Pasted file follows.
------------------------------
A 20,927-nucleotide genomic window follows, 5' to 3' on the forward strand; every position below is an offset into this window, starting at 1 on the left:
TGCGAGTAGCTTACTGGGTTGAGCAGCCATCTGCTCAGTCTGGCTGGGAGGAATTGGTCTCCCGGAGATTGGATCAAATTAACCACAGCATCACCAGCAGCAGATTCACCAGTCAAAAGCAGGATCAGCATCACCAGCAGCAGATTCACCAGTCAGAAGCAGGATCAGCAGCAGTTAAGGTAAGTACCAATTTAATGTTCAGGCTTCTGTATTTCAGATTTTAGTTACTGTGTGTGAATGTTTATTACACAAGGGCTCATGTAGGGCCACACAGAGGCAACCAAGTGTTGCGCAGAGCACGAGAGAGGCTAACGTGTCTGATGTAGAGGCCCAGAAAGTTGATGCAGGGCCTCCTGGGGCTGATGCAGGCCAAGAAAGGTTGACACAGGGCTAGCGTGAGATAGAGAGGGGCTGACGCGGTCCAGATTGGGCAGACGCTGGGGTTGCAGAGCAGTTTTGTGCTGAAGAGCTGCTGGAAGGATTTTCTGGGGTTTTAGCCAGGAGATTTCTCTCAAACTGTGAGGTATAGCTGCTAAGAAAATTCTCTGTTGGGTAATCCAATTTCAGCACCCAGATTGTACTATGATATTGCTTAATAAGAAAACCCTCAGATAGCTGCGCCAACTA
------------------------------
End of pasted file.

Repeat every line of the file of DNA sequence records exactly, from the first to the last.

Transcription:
A 20,927-nucleotide genomic window follows, 5' to 3' on the forward strand; every position below is an offset into this window, starting at 1 on the left:
TGCGAGTAGCTTACTGGGTTGAGCAGCCATCTGCTCAGTCTGGCTGGGAGGAATTGGTCTCCCGGAGATTGGATCAAATTAACCACAGCATCACCAGCAGCAGATTCACCAGTCAAAAGCAGGATCAGCATCACCAGCAGCAGATTCACCAGTCAGAAGCAGGATCAGCAGCAGTTAAGGTAAGTACCAATTTAATGTTCAGGCTTCTGTATTTCAGATTTTAGTTACTGTGTGTGAATGTTTATTACACAAGGGCTCATGTAGGGCCACACAGAGGCAACCAAGTGTTGCGCAGAGCACGAGAGAGGCTAACGTGTCTGATGTAGAGGCCCAGAAAGTTGATGCAGGGCCTCCTGGGGCTGATGCAGGCCAAGAAAGGTTGACACAGGGCTAGCGTGAGATAGAGAGGGGCTGACGCGGTCCAGATTGGGCAGACGCTGGGGTTGCAGAGCAGTTTTGTGCTGAAGAGCTGCTGGAAGGATTTTCTGGGGTTTTAGCCAGGAGATTTCTCTCAAACTGTGAGGTATAGCTGCTAAGAAAATTCTCTGTTGGGTAATCCAATTTCAGCACCCAGATTGTACTATGATATTGCTTAATAAGAAAACCCTCAGATAGCTGCGCCAACTA